Curator's Corner

East-West Influence

By Karl Cole, posted on Jan 18, 2010

In keeping with my constant grousing about the Western obsession with the influence of Classical and Renaissance art on subsequent periods in Western art history, I would like to focus on a period when Japanese art influenced American art (that influence is referred to in French as Japonisme).

The US Navy forcibly opened Japan to trade with America in the 1850s, ending 200 years of Japanese isolation from foreigners (except for limited trade with the Dutch). Trade exposed American artists to the richness of Japanese art, which included porcelain, silk, painting, and printmaking. The Japanese color woodcuts were particularly influential on Western art, especially the artists of the late ukiyo-e such as Hiroshige (1797–1858) and Hokusai (1760–1849), who were landscape specialists. We can definitely see the influence of Hiroshige in the work of Bertha Lum.


Bertha Lum (1896–1954, US), Rain, 1908.
Bertha Lum (1896–1954, US), Rain, 1908. Color woodcut on Japan paper, 11 x 6 5/16" (27.9 x 16 cm). Photo © Brooklyn Museum, Brooklyn, NY. (BMA-1528)


Lum was born in Iowa and studied art at the School of the Art Institute from 1895 to 1900. At the time, printmaking enjoyed a renascence due largely to the influx of Japanese woodcut prints. The Arts and Crafts Movement – which emphasized the rejection of mass-produced in favor of handmade art – encouraged artists to design and carve their own wood block prints. Lum studied under Frank Holme (1868-1904), primarily a newspaper illustrator, who experimented with multi-block color woodcuts.

When Lum married in 1903, she and her husband went to Japan on their honeymoon. While there, she was particularly impressed with the work of Hiroshige. Lum also spent much of her time in Japan looking for wood block printers. Before she returned to the US she bought tools for making prints and got basic information about how to use them. Back in the US she began producing wood block prints which she drew and cut herself. Her earliest prints were nostalgic scenes of Asia, primarily Chinese and Japanese in flavor.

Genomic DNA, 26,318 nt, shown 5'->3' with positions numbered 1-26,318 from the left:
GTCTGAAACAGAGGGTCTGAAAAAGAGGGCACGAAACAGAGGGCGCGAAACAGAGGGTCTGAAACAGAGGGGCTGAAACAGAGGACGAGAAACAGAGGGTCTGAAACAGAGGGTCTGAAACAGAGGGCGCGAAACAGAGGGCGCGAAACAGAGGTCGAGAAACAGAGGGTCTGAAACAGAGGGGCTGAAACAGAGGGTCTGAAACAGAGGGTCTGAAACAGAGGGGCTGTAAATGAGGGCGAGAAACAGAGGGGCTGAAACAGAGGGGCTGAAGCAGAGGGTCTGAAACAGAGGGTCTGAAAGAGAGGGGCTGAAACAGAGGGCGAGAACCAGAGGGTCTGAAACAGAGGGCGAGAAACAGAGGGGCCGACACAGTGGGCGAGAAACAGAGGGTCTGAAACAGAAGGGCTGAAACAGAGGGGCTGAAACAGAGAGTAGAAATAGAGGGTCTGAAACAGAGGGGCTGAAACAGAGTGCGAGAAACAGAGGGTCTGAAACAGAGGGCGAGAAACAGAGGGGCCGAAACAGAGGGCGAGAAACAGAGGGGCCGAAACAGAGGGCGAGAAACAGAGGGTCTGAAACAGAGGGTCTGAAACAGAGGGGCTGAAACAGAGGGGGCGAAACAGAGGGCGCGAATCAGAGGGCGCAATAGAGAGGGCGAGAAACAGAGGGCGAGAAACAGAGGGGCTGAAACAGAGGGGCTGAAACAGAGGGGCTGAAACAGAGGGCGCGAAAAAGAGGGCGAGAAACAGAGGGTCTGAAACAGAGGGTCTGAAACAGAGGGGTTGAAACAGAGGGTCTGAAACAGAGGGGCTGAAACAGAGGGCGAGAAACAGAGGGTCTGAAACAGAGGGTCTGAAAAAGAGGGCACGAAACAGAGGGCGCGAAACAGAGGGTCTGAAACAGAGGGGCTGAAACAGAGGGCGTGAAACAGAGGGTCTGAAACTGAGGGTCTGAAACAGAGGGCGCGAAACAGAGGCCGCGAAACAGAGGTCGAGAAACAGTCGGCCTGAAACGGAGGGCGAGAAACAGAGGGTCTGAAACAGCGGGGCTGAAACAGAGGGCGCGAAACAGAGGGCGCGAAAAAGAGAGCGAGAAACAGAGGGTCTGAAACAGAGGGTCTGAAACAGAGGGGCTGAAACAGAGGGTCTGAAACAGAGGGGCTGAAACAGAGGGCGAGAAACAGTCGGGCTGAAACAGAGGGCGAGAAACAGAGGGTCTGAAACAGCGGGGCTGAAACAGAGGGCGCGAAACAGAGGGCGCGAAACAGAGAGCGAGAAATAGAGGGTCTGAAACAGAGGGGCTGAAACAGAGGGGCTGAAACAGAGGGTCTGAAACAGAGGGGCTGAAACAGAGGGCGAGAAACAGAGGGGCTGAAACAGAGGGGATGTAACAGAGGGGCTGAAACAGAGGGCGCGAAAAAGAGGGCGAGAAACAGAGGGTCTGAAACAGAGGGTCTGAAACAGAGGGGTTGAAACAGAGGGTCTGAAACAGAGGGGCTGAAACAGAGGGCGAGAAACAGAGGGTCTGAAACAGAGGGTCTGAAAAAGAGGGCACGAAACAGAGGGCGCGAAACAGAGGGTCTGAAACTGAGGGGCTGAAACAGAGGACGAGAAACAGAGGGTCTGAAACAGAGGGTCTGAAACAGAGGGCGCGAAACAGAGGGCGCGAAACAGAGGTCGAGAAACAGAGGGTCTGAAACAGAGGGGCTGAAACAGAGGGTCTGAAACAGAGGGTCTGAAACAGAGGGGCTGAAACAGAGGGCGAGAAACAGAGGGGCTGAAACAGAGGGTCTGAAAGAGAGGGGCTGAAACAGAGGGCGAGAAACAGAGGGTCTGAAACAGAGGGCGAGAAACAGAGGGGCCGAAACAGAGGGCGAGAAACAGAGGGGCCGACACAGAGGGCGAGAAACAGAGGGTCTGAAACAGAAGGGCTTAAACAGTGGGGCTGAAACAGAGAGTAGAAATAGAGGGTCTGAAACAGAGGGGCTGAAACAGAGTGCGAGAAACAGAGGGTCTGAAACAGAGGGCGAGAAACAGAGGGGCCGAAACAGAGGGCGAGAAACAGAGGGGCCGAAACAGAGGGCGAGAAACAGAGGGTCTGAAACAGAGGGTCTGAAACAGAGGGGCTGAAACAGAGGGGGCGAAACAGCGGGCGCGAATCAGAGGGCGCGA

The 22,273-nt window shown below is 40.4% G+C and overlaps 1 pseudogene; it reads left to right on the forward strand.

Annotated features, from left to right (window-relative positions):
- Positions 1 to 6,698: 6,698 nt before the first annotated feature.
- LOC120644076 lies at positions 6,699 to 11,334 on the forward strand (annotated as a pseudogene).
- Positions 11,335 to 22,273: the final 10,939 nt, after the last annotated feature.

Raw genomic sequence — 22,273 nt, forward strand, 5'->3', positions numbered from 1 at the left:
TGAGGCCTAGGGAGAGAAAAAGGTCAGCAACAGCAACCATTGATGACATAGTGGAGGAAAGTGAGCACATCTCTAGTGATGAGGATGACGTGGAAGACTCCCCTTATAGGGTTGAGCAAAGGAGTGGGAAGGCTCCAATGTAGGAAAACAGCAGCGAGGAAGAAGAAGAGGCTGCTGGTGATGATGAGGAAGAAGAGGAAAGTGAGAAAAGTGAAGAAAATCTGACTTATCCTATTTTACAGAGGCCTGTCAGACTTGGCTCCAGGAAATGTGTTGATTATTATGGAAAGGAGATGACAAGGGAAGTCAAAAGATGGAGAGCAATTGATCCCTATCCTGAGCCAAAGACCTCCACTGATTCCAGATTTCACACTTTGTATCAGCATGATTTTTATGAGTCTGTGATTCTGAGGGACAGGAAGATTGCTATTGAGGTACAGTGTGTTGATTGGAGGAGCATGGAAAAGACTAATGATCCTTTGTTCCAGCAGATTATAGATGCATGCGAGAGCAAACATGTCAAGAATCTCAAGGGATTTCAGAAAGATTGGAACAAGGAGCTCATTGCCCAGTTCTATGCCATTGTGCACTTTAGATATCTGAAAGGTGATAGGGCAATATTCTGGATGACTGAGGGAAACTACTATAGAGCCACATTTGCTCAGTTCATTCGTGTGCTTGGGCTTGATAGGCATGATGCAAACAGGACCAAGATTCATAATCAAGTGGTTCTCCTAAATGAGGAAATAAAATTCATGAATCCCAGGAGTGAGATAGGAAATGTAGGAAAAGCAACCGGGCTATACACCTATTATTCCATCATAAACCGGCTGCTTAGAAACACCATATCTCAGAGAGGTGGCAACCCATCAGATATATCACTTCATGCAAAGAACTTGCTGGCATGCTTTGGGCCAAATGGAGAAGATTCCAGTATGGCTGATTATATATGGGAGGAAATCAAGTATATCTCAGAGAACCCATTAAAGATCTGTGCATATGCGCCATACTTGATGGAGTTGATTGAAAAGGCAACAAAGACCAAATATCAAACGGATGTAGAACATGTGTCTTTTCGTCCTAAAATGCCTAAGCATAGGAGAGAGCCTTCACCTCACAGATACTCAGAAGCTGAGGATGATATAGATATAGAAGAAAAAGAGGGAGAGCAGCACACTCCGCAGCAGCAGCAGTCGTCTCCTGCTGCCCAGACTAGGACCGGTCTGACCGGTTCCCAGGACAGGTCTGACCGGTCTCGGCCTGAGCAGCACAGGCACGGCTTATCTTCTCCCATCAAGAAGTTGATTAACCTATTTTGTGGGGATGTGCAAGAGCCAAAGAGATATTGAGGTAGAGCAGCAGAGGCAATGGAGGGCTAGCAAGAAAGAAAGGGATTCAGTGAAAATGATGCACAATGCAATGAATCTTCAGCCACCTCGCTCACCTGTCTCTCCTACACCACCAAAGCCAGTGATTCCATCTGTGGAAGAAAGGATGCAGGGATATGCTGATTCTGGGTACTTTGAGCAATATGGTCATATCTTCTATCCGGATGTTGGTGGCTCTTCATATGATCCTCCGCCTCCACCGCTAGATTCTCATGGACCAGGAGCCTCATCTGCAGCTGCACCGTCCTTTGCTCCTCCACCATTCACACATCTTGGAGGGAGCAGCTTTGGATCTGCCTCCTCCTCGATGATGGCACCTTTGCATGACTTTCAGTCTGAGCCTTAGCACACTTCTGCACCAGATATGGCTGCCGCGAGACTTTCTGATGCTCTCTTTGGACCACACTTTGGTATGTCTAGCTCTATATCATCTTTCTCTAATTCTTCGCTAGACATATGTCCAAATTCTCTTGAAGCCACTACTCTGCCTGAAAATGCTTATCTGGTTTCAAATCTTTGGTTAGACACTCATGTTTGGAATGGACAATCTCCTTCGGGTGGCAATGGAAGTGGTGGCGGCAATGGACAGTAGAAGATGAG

In 1907 Lum returned to Japan, this time with the intention of studying woodcut printing under established Japanese artists. Other American artists, such as Helen Hyde, were also in Japan studying the woodblock technique at a time when the popularity of the medium had dwindled in that country. Lum apprenticed to both an engraver and a printer, and had to study quite awhile before they would allow her to produce her own work. For many years after that she cut and printed her own work, but eventually employed assistants to do the actual printing. She was successful selling her prints in California. In 1922, after living in Japan again, she finally settled in Beijing, where she regularly exhibited her prints and paintings. She lived on an off in China until 1953, when she returned to the US for good.

This composition by Lum is very reminiscent of the landscapes of Hiroshige. Especially similar is her use of positive and negative space, as well as the simulation of weather conditions. Hiroshige was known as a master of rain and snow scenes in his woodblock prints, and Lum’s work admirably mirrors the influence of those works.

A Google search for Lum’s name comes up with a nice selection of her beautiful prints.

Learn more about Japanese ukiyo-e prints in my post about Hiroshige.